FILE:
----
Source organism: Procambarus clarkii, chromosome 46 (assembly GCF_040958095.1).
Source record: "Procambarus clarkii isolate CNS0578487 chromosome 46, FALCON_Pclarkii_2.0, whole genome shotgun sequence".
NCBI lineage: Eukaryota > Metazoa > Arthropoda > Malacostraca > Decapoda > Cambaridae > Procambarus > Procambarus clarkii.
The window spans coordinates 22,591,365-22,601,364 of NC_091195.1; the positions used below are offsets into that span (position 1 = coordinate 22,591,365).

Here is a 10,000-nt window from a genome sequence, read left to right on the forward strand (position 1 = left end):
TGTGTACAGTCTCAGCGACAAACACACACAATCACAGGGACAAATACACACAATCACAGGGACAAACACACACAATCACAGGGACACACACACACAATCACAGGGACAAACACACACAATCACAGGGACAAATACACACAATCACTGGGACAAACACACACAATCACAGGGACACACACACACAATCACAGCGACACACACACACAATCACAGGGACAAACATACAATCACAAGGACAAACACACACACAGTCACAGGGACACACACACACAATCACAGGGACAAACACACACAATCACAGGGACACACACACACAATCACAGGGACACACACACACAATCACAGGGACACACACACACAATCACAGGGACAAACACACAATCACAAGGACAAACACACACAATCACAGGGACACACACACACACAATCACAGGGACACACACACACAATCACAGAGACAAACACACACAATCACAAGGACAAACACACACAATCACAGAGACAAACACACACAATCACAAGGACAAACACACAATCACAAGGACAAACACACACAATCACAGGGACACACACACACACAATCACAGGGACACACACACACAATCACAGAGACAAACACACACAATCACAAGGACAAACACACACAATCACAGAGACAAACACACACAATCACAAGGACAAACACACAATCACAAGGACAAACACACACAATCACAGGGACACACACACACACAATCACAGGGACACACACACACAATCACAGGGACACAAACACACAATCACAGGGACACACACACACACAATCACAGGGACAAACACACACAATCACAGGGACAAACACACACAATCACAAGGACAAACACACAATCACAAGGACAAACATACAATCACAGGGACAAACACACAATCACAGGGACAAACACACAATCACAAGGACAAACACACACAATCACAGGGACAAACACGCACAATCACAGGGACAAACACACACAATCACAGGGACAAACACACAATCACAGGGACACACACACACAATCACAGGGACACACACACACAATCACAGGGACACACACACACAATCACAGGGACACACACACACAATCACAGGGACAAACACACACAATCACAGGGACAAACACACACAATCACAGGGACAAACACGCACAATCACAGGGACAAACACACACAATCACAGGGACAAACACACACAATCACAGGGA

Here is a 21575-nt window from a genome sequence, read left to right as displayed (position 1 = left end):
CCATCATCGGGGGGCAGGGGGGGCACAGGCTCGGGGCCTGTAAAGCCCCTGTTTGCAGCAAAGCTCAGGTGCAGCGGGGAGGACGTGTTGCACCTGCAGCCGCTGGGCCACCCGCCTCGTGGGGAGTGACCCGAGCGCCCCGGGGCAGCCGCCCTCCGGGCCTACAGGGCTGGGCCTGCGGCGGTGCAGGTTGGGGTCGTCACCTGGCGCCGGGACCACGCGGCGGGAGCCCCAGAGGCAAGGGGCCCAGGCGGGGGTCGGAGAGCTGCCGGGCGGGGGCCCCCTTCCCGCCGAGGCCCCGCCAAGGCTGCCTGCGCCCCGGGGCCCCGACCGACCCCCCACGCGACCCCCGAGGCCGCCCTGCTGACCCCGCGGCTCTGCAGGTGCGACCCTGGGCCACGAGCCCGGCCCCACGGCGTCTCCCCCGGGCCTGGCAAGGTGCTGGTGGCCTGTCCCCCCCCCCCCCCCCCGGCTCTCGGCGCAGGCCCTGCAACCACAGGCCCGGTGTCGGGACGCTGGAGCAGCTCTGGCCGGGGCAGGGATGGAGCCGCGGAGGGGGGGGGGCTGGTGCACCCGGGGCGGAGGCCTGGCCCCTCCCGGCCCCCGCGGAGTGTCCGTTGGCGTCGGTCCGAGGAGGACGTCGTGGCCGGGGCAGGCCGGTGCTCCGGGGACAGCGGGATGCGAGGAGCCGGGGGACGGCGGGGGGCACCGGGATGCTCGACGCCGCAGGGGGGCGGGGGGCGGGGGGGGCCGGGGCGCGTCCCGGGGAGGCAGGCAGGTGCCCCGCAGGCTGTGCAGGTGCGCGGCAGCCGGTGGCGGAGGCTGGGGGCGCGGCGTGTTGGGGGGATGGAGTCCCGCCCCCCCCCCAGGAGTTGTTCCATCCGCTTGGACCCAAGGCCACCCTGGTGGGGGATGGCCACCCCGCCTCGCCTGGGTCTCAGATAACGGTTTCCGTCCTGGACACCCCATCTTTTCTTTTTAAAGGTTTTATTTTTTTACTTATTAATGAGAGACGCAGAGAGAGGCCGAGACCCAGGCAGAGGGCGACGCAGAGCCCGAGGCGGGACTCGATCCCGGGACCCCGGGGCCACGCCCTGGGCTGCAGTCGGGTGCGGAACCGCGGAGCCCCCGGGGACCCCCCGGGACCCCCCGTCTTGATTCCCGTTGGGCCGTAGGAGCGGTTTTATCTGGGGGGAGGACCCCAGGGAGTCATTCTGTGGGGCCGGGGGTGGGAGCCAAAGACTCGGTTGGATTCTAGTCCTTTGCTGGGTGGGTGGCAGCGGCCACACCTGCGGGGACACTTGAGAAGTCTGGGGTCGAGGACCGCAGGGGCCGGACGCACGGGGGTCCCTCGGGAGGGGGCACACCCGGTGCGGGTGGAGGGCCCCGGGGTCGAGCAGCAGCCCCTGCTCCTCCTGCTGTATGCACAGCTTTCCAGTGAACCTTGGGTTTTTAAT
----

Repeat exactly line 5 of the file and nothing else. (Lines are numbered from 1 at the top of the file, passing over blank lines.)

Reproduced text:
Here is a 10,000-nt window from a genome sequence, read left to right on the forward strand (position 1 = left end):